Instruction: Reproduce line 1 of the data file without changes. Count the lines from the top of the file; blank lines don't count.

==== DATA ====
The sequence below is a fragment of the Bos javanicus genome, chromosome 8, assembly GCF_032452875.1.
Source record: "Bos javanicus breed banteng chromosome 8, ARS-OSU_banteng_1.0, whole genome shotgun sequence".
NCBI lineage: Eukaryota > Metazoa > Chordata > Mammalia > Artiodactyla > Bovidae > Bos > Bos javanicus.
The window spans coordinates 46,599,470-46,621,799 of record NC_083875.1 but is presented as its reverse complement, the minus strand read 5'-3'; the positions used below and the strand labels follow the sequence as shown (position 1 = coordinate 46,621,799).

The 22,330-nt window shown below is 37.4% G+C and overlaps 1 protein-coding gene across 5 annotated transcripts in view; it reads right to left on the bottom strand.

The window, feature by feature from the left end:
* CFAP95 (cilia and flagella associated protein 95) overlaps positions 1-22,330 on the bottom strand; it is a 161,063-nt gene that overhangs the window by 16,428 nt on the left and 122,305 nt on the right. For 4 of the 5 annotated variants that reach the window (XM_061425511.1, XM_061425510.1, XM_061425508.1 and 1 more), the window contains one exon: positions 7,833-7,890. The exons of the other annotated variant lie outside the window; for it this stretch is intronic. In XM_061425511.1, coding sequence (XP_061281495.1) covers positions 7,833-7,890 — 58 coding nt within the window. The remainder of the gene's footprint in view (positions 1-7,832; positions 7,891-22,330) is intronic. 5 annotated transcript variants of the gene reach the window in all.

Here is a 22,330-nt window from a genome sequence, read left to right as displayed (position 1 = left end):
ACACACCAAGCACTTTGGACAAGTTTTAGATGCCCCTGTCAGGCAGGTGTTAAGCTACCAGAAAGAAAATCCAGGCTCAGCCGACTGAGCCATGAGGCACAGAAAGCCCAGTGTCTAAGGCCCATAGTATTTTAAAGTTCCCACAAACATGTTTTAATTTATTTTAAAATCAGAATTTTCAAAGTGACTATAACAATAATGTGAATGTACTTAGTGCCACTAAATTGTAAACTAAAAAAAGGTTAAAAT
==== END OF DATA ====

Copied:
The sequence below is a fragment of the Bos javanicus genome, chromosome 8, assembly GCF_032452875.1.